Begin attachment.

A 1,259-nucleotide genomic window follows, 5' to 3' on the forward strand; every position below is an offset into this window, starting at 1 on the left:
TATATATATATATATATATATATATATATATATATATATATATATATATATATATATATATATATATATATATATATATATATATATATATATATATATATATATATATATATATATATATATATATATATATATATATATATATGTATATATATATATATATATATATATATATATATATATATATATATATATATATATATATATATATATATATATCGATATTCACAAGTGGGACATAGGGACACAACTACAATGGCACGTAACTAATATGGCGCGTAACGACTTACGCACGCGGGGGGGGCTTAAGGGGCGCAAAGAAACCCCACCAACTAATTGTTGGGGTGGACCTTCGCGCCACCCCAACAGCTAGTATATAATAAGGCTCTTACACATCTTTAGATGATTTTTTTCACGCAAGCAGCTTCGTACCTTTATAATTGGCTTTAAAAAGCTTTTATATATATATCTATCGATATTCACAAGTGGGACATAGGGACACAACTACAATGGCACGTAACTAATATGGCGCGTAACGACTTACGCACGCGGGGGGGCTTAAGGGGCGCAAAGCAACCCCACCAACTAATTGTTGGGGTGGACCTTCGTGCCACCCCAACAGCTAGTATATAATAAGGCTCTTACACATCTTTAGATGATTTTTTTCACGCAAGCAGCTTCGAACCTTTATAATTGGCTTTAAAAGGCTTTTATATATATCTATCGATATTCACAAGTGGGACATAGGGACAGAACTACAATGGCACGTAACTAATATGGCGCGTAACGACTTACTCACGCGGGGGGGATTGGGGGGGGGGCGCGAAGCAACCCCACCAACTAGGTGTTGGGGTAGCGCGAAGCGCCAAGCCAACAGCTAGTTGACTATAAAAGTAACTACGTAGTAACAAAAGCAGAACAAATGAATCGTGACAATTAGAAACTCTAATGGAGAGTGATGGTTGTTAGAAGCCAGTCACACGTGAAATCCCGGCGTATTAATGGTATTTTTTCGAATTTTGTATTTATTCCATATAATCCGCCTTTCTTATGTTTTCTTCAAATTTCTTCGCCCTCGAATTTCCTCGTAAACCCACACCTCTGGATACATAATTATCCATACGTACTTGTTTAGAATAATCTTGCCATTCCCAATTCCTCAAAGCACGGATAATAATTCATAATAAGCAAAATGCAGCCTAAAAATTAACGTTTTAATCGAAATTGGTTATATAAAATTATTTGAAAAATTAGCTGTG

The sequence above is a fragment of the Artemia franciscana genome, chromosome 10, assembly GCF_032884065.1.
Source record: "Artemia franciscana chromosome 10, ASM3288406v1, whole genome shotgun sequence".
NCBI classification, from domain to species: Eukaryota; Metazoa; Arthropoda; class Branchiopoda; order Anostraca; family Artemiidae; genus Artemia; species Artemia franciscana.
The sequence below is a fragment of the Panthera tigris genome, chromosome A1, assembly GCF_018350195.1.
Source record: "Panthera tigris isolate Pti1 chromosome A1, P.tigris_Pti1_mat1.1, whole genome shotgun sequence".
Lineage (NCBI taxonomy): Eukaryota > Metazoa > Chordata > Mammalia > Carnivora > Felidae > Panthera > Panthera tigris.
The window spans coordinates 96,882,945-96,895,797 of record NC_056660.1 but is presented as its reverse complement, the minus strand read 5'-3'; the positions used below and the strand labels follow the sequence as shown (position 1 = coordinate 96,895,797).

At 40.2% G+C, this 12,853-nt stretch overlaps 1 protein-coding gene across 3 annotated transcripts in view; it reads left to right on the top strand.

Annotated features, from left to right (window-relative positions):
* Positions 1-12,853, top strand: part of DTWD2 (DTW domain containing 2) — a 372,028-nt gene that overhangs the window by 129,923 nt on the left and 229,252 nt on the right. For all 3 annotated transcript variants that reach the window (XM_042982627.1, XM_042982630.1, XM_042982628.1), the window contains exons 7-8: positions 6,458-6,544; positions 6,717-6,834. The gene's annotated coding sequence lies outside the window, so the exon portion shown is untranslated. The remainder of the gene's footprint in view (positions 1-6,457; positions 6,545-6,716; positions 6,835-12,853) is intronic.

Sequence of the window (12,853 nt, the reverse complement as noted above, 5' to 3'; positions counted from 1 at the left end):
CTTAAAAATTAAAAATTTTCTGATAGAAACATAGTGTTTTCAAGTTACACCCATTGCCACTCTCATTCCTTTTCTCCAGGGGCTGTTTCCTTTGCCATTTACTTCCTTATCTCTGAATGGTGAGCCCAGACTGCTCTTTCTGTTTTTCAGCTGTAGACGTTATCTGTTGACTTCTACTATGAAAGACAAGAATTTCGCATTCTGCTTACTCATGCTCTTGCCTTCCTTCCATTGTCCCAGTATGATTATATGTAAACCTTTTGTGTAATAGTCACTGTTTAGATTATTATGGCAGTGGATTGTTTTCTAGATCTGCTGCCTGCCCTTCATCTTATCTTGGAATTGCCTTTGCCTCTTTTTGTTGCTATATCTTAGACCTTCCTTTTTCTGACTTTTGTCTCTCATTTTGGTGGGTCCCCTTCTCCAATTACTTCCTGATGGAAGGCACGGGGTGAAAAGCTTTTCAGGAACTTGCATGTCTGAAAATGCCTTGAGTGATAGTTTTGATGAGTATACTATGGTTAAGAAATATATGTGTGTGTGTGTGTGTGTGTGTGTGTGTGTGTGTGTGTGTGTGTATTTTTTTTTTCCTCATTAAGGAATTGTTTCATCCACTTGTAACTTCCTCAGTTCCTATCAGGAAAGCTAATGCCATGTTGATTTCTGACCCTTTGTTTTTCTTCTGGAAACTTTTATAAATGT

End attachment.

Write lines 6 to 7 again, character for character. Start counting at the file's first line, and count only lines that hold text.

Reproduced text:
The sequence below is a fragment of the Panthera tigris genome, chromosome A1, assembly GCF_018350195.1.
Source record: "Panthera tigris isolate Pti1 chromosome A1, P.tigris_Pti1_mat1.1, whole genome shotgun sequence".